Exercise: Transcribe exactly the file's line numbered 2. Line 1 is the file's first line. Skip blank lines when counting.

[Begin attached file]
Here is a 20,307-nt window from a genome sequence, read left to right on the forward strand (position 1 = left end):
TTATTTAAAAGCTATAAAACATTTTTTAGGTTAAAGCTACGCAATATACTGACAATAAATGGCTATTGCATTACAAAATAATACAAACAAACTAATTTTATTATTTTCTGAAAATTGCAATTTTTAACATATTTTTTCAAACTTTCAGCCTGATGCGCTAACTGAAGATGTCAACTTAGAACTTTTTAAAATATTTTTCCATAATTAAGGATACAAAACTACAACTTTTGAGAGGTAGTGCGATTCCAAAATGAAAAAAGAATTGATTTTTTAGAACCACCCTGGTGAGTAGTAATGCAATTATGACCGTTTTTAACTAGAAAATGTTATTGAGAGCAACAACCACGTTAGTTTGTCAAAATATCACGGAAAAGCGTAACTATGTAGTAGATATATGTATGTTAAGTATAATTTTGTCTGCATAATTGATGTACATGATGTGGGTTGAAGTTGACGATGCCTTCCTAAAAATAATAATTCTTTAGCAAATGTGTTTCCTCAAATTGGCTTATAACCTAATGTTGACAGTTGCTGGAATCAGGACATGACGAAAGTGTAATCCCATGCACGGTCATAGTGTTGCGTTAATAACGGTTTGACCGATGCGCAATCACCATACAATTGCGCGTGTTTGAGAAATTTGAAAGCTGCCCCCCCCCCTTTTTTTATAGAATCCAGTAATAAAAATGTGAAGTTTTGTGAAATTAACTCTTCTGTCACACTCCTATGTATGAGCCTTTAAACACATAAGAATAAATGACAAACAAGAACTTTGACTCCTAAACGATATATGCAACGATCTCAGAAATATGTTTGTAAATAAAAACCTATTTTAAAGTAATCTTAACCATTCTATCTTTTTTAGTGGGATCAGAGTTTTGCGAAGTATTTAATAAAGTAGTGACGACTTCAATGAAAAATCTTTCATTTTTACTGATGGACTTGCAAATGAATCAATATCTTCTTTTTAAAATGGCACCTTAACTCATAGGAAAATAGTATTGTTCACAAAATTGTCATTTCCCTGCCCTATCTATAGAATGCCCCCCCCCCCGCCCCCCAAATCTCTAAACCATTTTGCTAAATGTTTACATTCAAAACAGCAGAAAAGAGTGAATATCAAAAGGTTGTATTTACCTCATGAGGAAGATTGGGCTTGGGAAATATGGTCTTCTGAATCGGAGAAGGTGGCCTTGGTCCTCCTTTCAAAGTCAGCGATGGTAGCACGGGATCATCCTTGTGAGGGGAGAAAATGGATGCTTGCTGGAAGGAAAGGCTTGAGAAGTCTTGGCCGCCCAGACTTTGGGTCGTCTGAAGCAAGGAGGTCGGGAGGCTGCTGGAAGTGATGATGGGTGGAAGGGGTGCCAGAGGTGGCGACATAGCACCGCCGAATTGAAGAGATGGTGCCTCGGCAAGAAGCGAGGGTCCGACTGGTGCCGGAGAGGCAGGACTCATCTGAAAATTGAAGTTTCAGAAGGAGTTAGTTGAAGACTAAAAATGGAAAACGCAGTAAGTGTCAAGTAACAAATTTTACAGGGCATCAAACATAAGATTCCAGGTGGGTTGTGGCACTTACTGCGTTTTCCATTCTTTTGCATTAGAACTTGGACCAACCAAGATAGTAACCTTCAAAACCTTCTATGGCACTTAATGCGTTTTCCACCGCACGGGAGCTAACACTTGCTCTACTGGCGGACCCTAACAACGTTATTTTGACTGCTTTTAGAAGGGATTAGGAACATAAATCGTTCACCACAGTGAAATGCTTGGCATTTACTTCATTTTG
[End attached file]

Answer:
TTATTTAAAAGCTATAAAACATTTTTTAGGTTAAAGCTACGCAATATACTGACAATAAATGGCTATTGCATTACAAAATAATACAAACAAACTAATTTTATTATTTTCTGAAAATTGCAATTTTTAACATATTTTTTCAAACTTTCAGCCTGATGCGCTAACTGAAGATGTCAACTTAGAACTTTTTAAAATATTTTTCCATAATTAAGGATACAAAACTACAACTTTTGAGAGGTAGTGCGATTCCAAAATGAAAAAAGAATTGATTTTTTAGAACCACCCTGGTGAGTAGTAATGCAATTATGACCGTTTTTAACTAGAAAATGTTATTGAGAGCAACAACCACGTTAGTTTGTCAAAATATCACGGAAAAGCGTAACTATGTAGTAGATATATGTATGTTAAGTATAATTTTGTCTGCATAATTGATGTACATGATGTGGGTTGAAGTTGACGATGCCTTCCTAAAAATAATAATTCTTTAGCAAATGTGTTTCCTCAAATTGGCTTATAACCTAATGTTGACAGTTGCTGGAATCAGGACATGACGAAAGTGTAATCCCATGCACGGTCATAGTGTTGCGTTAATAACGGTTTGACCGATGCGCAATCACCATACAATTGCGCGTGTTTGAGAAATTTGAAAGCTGCCCCCCCCCCTTTTTTTATAGAATCCAGTAATAAAAATGTGAAGTTTTGTGAAATTAACTCTTCTGTCACACTCCTATGTATGAGCCTTTAAACACATAAGAATAAATGACAAACAAGAACTTTGACTCCTAAACGATATATGCAACGATCTCAGAAATATGTTTGTAAATAAAAACCTATTTTAAAGTAATCTTAACCATTCTATCTTTTTTAGTGGGATCAGAGTTTTGCGAAGTATTTAATAAAGTAGTGACGACTTCAATGAAAAATCTTTCATTTTTACTGATGGACTTGCAAATGAATCAATATCTTCTTTTTAAAATGGCACCTTAACTCATAGGAAAATAGTATTGTTCACAAAATTGTCATTTCCCTGCCCTATCTATAGAATGCCCCCCCCCCCGCCCCCCAAATCTCTAAACCATTTTGCTAAATGTTTACATTCAAAACAGCAGAAAAGAGTGAATATCAAAAGGTTGTATTTACCTCATGAGGAAGATTGGGCTTGGGAAATATGGTCTTCTGAATCGGAGAAGGTGGCCTTGGTCCTCCTTTCAAAGTCAGCGATGGTAGCACGGGATCATCCTTGTGAGGGGAGAAAATGGATGCTTGCTGGAAGGAAAGGCTTGAGAAGTCTTGGCCGCCCAGACTTTGGGTCGTCTGAAGCAAGGAGGTCGGGAGGCTGCTGGAAGTGATGATGGGTGGAAGGGGTGCCAGAGGTGGCGACATAGCACCGCCGAATTGAAGAGATGGTGCCTCGGCAAGAAGCGAGGGTCCGACTGGTGCCGGAGAGGCAGGACTCATCTGAAAATTGAAGTTTCAGAAGGAGTTAGTTGAAGACTAAAAATGGAAAACGCAGTAAGTGTCAAGTAACAAATTTTACAGGGCATCAAACATAAGATTCCAGGTGGGTTGTGGCACTTACTGCGTTTTCCATTCTTTTGCATTAGAACTTGGACCAACCAAGATAGTAACCTTCAAAACCTTCTATGGCACTTAATGCGTTTTCCACCGCACGGGAGCTAACACTTGCTCTACTGGCGGACCCTAACAACGTTATTTTGACTGCTTTTAGAAGGGATTAGGAACATAAATCGTTCACCACAGTGAAATGCTTGGCATTTACTTCATTTTG